(Rating: 5 out of 5) by Kevin Gunther-Canada, University of Alabama at Birmingham
Working in higher education, I see the need for business process automation on an almost daily basis. Unlike traditional businesses, academia is a difficult environment to attempt to create or impose standardized automated business processes in any real way, since such institutions tend to be highly decentralized and complex environments. SharePoint is a tool that seems to have been developed to address these kinds of business needs: it offers a foundational architecture that suffers from relatively few of the restrictive rules of turnkey solutions, while still providing much of the flexibility of custom-developed applications to address the myriad of unique needs academic institutions tend to have.
Indeed, SharePoint 2007 has demonstrated itself to be among the most extensible and customization applications ever developed, especially when coupled with SharePoint Designer 2007, giving end-users unprecedented ability to define and automate business processes from within SharePoint without expensive add-ons or consulting. Except, that is, with respect to workflow.
The “out of the box” SharePoint workflows are clunky and confusing to use at best, and custom solutions developed in Visual Studio are often expensive to develop and error-prone, requiring a very steep learning curve before proficiency is gained. To be sure, SharePoint Designer (SPD) has significant functionality to “develop” end-user defined workflows, but the vanilla conditions and actions are fairly limited. Microsoft has often touted the SharePoint workflow engine as more than a simple human-to-human workflow tool, focusing on the macro-like capabilities in SPD workflows that allow users to automate things like email notification, item check-in and check-out, item updates, etc.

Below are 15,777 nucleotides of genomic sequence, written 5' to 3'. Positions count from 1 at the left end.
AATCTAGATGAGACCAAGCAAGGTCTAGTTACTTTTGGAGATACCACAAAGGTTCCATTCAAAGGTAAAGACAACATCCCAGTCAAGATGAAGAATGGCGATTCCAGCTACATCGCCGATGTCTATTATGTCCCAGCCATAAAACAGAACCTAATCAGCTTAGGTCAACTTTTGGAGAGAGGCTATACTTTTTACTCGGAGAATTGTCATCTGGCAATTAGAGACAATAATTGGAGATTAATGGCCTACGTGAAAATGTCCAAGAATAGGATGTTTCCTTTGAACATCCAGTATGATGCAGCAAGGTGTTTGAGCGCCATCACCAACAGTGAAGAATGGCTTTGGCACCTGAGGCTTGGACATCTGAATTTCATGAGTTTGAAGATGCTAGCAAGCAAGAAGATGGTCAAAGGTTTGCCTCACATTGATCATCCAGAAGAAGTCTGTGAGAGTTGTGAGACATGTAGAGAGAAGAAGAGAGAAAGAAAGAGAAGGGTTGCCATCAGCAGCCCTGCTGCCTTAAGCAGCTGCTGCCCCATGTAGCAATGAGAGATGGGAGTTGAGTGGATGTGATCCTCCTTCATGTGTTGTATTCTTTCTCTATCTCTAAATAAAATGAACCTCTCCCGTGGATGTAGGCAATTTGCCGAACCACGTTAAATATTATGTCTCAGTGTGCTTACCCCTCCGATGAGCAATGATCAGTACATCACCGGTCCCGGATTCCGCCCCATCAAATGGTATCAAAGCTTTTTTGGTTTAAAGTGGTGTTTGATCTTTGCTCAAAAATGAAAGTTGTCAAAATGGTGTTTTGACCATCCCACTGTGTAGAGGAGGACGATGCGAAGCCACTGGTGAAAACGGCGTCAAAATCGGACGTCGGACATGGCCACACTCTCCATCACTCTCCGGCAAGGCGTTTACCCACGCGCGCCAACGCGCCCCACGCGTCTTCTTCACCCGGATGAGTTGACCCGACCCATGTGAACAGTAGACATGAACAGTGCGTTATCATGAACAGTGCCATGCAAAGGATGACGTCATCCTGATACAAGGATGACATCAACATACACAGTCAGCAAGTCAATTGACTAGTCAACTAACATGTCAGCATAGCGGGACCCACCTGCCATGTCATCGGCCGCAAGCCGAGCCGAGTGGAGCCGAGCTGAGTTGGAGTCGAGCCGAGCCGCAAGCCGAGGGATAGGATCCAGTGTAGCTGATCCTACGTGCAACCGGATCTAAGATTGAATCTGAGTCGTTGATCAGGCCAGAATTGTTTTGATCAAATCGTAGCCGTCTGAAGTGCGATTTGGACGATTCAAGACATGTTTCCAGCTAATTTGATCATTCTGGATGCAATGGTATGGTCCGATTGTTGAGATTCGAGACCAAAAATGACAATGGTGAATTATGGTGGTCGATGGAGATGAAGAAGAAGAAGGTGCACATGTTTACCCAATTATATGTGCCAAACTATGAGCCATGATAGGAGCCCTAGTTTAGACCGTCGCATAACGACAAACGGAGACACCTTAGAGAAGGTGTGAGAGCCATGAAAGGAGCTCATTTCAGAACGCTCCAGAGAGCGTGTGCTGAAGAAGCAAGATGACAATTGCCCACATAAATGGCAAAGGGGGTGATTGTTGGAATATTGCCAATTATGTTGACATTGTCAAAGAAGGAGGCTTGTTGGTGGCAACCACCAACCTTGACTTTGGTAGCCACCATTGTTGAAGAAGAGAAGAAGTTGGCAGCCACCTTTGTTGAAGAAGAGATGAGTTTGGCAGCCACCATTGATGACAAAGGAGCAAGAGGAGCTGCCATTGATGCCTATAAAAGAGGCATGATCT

Unfortunately, the SPD workflow designer tools often fall short when it comes to automating most commonly needed processes. There is a set of custom open source activities available on CodePlex, but these are very limited in number, and really just toolkits for developers to use as starting points. The only alternative has been to spend thousands (or tens of thousands) of dollars on expensive, complex third-party Workflow products (targeted primarily to developers), leaving business process automation beyond the reach of ordinary user. In short, the options for easily creating SharePoint workflows are few and far between.
Solution: Workflow Activities Kit by Virto
Enter Virto's Workflow Activities Kit (WAK) for SharePoint. Starting where the CodePlex Custom Workflow Activities left off (they are a free part of the Virto solution, incidentally), the Virto Workflow Activities Kit adds over two dozen additional workflow conditions and activities, greatly expanding the possibilities of end-user managed workflow solutions through SharePoint Designer.
While the list of activities and conditions is certainly not what one might call “exhaustive”, it is substantial enough to give workflow designers a number incredibly useful options, and push SharePoint workflow to a new level. For instance, there are activities to extend communications (enhanced email activities, twitter, SMS and other messaging solutions), Active Directory (lookup and update), SharePoint security group management, site creation, list folder management, InfoPath activities, list item text management, copy/move item between lists and sites, and more.